The Eukaryotic Cell Cycle as a Test Case for Modeling Cellular Regulation in a Collaborative Problem-Solving Environment

Grants and Contracts Details


A multi-university team of theoreticians, experimentalists, and computer scientists will develop a collaborative problem-solving environment (PSE) tor studying the eukaryotic cell cycle. The PSE will serve as a paradigm for modeling and simulation of intra-cellular regulatory networks. The cell cycle \vill provide compelling evidence for the power of computational tools. To these ends, the team intends to make the tollowing contributions to the DARPA Bio-SPICE program: 1. Model Kernel. We will develop comprehensive, realistic, predictive, computational models of the molecular machinery that regulates DNA synthesis, mitosis, and cell division in budding yeast, frog eggs, and mammalian cells. These biochemical networks can be described by sets of nonlinear ordinary differential equations. We will use numerical simulation to show quantitative agreement between models and cell physiology, and bifurcation theory to reveal the underlying logic of the control system. By pushing the boundaries of modeling, simulation and analysis, \Ve will provide compelling evidence for the utility of computational tools in cell biology. 2. Experimental Validation. We will measure crucial kinetic and thermodynamic constants that determine the quantitative properties of our yeast cell cycle model. We will also construct and characterize new mutant strains of yeast to test the predictive power of the model. Using frog egg extracts, we expect to verify some striking predictions of the model about hysteresis, Hopf bifurcations and infinite-period limit cycles. 3. Simulation Environment. We will develop a user friendly, web accessible, collaborative problem-solvingenvironment(PSE) for cell cycle modeling. The PSE will provide tools tor model construction, access to experimental databases, simulation management, bifurcation analysis, automated parameter optimization, and expert recommendations about modeling strategies. The PSE will facilitate a close interplay of theory and experiment. Beyond aiding cell cycle modelers, the PSE will contribute crucial simulation and analysis tools to Bio-SprCE. The eukaryotic cell cycle provides an excellent demonstration for Bio-SPICE. The cycle of groWth, DNA synthesis, and division of single cells underlies the development and reproduction of all eukaryotic organisms. Defects in cell cycle regulation are related to serious human maladies, especially cancer and neuro-degenerative diseases. Subtle differences in cell cycle regulation could be exploited to create new pharmaceuticals to combat eukaryotic pathogens. and to promote wound healing and tissue regeneration. Molecular biologists have assembled an extensive parts list of proteins involved in cell cycle regulation, and their interactions. To understand how these molecules ultimately determine the behavior of cells will require powerful and effective software tools for converting "molecular wiring diagrams" into computational models that can reliably predict the physiological consequences of the underlying machinery. The team includes some of the world's leading experts in computational molecular biology (Tyson, Novak and Chen), cell cycle genetics and biochemistry (Cross, Mendenhall and Sible). human-computer interface (Shaffer), high performance computing (Watson), and data mining (Ramakrishnan). By combining all aspects of Bio-Computation (modeling, experiment, and simulation) in one team, we will achieve synergies attainable at few other places in the world.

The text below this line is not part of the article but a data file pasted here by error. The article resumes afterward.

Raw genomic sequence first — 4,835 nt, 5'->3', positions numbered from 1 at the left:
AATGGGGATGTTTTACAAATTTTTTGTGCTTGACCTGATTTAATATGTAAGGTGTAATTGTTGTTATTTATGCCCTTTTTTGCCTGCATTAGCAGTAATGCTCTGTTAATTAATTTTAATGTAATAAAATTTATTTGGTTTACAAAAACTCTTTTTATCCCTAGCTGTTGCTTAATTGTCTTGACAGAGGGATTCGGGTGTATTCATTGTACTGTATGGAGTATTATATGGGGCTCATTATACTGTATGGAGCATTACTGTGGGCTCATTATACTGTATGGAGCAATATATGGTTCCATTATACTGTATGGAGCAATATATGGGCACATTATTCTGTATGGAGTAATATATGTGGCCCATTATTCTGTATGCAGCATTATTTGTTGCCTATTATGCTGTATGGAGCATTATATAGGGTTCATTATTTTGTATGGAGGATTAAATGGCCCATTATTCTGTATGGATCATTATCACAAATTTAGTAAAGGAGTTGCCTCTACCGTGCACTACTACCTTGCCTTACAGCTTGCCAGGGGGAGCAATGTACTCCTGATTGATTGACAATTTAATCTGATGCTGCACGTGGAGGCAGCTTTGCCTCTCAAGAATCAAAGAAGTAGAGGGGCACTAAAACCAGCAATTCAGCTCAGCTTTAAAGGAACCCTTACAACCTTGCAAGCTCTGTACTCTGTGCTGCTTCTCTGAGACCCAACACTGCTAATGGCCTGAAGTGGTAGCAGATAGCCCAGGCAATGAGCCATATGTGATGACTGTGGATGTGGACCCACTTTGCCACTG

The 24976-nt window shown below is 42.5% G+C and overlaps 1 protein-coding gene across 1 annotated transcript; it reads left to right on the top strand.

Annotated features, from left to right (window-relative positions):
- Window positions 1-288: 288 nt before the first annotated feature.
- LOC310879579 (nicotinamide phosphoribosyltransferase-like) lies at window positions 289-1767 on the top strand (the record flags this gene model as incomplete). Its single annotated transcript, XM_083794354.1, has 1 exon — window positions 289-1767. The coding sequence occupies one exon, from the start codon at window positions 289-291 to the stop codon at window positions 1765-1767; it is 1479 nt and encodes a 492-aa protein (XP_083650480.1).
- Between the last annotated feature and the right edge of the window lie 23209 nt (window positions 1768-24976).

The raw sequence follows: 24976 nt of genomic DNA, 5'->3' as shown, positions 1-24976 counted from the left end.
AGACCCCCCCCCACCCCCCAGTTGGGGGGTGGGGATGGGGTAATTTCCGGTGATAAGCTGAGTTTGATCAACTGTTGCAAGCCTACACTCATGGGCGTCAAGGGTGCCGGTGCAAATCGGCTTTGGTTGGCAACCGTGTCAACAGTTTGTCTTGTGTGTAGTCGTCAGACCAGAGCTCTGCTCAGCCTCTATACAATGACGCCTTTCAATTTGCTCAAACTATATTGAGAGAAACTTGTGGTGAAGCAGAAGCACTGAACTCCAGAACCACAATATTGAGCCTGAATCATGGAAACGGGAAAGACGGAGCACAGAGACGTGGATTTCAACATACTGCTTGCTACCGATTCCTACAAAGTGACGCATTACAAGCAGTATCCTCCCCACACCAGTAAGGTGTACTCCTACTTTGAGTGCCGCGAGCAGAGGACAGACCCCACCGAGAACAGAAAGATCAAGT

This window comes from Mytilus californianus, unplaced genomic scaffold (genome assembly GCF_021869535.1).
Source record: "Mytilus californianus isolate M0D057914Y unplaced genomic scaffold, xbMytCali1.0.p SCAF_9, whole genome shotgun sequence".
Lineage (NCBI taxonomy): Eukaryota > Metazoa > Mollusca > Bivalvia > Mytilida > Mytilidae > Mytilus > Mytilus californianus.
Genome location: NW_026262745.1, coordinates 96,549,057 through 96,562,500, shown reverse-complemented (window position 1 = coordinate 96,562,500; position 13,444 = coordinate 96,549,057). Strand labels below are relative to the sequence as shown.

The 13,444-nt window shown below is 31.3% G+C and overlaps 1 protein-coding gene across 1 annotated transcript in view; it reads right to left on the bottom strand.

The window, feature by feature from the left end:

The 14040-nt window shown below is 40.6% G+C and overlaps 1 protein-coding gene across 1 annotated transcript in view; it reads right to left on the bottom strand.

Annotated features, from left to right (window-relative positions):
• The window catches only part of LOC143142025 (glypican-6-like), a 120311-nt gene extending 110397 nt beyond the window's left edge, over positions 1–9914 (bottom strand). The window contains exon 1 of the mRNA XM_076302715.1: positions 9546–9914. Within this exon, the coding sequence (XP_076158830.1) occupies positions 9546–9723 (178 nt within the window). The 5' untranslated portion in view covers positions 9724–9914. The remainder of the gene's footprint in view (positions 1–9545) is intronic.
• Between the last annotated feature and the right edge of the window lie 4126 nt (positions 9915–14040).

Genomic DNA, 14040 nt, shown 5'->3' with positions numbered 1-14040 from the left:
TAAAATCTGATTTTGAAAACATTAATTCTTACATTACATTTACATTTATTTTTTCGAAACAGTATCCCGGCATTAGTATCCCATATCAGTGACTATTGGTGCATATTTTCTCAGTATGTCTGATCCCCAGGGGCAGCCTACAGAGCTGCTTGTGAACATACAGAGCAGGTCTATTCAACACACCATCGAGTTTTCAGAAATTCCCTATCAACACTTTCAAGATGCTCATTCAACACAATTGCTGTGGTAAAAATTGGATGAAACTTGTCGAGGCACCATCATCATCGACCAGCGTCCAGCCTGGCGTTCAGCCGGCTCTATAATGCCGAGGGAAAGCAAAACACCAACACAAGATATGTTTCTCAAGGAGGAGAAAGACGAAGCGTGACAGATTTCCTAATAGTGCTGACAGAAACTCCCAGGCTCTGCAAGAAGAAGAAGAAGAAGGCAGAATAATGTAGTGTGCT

Effective start/end date9/27/012/15/04


  • Virginia Polytechnic Institute and State University: $116,788.00


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